Ending months of speculation about second term as Reserve Bank Governor, Raghuram Rajan on Saturday said he would not be seeking a second term, . Dr Rajan put out a statement today saying he plans to return to academia when his term ends on September 4.
“I want to share with you that I will be returning to academia when my term as Governor ends on September 4, 2016,” saidDr Rajan in a press release addressed to the staff of RBI.
53-year-old Dr Rajan is the first RBI governor since 1992 not to seek a second term as India’s central bank boss.
Finance Minister Arun Jaitley said that the government “appreciates the good work done by him and respects his decision”. Dr Rajan’s successor would be announced shortly, he added.
Former Finance Minister P Chidambaram, instrumental in appointing Dr Rajan as RBI chief in 2013, said he was “disappointed and profoundly saddened” by the decision.
“As I had said some time ago, this government did not deserve Dr Rajan. Nevertheless, India is the loser,” he said.
The RBI chief’s decision not to seek a second term comes at a time when he had come under a vicious attack from BJP lawmaker Subramanian Swamy, who had accused Dr Rajan of an “apparently deliberate attempt to wreck the Indian economy”. Mr Swamy had contended that the RBI governor is “mentally not fully Indian” since he continues to renew the Green Card issued to him by the US government.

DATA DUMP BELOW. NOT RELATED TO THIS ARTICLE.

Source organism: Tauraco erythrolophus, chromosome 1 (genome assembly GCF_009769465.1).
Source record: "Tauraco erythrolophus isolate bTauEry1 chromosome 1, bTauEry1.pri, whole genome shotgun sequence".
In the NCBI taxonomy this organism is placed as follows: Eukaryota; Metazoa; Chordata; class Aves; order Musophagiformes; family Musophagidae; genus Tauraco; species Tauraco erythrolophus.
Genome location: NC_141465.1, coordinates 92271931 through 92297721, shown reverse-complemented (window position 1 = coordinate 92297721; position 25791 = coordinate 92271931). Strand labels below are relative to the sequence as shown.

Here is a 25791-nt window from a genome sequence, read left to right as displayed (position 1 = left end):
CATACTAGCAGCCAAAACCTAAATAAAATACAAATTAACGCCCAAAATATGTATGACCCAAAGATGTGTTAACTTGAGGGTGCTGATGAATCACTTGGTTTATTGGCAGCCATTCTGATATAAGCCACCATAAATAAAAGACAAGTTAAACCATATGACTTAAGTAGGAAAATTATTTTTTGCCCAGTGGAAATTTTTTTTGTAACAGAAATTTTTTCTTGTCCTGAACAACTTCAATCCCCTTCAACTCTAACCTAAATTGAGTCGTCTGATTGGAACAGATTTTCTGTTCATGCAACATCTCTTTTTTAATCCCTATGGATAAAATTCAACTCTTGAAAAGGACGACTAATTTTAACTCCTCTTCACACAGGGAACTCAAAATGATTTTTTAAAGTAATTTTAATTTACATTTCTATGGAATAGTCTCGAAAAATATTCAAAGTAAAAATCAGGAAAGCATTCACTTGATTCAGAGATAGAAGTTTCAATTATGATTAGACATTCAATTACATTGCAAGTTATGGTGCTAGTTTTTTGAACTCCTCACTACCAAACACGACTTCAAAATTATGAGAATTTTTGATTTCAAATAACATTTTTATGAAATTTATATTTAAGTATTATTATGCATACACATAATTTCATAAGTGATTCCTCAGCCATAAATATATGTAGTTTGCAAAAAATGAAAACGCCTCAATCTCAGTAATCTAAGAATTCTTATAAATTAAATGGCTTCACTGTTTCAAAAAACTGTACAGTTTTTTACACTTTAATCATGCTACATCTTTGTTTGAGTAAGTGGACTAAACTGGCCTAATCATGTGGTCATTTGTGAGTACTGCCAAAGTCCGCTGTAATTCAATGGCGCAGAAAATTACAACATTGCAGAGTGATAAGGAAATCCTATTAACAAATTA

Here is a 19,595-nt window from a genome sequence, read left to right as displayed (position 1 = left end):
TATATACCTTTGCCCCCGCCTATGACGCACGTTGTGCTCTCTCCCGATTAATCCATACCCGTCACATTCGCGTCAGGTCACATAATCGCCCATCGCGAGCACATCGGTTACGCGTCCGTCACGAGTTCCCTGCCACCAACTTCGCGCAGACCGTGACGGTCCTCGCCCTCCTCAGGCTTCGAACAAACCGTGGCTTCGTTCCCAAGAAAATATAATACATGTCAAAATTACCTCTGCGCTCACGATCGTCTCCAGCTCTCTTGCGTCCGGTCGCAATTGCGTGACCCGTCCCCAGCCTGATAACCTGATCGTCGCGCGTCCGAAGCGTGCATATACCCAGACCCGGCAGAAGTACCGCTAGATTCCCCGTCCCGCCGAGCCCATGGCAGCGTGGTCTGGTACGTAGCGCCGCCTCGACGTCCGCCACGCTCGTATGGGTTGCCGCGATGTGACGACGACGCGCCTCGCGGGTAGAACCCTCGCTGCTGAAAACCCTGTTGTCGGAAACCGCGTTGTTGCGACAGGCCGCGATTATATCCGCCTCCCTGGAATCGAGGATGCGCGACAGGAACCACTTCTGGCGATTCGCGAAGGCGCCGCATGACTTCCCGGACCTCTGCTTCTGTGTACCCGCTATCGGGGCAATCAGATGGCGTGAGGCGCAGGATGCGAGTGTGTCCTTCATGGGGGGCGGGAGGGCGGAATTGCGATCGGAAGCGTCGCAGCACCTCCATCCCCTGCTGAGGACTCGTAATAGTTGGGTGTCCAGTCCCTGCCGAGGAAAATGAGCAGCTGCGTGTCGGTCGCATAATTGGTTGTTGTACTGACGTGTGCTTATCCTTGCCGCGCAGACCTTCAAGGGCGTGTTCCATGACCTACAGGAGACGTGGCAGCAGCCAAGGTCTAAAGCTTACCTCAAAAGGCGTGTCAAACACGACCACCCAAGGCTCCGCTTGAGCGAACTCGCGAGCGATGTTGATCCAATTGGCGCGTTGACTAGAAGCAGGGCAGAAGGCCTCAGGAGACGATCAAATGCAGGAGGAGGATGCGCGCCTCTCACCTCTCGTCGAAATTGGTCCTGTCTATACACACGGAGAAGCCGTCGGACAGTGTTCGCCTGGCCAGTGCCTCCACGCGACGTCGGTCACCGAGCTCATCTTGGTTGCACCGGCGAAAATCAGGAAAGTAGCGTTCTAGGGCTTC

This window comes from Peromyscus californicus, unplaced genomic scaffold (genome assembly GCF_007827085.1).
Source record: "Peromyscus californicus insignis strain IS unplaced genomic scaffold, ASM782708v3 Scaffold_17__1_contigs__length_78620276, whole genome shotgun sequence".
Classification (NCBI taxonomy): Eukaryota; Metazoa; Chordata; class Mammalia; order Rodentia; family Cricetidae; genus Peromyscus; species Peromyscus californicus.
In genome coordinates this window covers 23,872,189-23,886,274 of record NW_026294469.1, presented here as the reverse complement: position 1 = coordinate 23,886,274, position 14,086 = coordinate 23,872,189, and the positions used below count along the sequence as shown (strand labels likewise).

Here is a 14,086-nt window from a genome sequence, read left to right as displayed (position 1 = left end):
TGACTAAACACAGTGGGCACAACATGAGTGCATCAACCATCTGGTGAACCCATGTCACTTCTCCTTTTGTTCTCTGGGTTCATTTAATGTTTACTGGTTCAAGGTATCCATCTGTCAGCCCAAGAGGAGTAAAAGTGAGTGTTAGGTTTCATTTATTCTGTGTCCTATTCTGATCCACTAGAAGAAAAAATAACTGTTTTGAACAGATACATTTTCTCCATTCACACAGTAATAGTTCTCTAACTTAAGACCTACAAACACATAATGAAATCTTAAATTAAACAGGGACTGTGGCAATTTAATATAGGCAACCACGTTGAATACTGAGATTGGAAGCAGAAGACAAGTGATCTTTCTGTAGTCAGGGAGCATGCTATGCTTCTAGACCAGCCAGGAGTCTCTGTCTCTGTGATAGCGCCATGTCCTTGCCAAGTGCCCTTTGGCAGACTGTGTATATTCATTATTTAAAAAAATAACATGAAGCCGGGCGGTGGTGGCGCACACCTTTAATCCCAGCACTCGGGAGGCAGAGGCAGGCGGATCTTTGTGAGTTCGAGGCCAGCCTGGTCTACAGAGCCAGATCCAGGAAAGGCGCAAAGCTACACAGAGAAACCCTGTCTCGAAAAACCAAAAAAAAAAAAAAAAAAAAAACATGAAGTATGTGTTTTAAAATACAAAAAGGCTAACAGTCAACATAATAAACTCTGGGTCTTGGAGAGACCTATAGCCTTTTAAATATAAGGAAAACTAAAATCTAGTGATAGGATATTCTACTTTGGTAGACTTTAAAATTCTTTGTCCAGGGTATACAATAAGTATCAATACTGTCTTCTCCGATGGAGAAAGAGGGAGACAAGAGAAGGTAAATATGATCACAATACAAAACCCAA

In an exclusive interview to NDTV earlier this month, Dr Rajan had said that he “welcomes genuine criticism of our policy but will not address ad hominem attacks” or allegations against him as individual rather than the policies and position he holds.
Dr Rajan had also hinted that he may not be interested in a second term.
“I won’t comment on a second term. But you’ve seen my speeches. My ultimate home is in the realm of ideas,” he had said.
Dr Rajan, a former chief economist at the International Monetary Fund (IMF), has been popular with foreign investors who cheered his efforts to lower inflation and clean up state-run banks’ massive bad loans.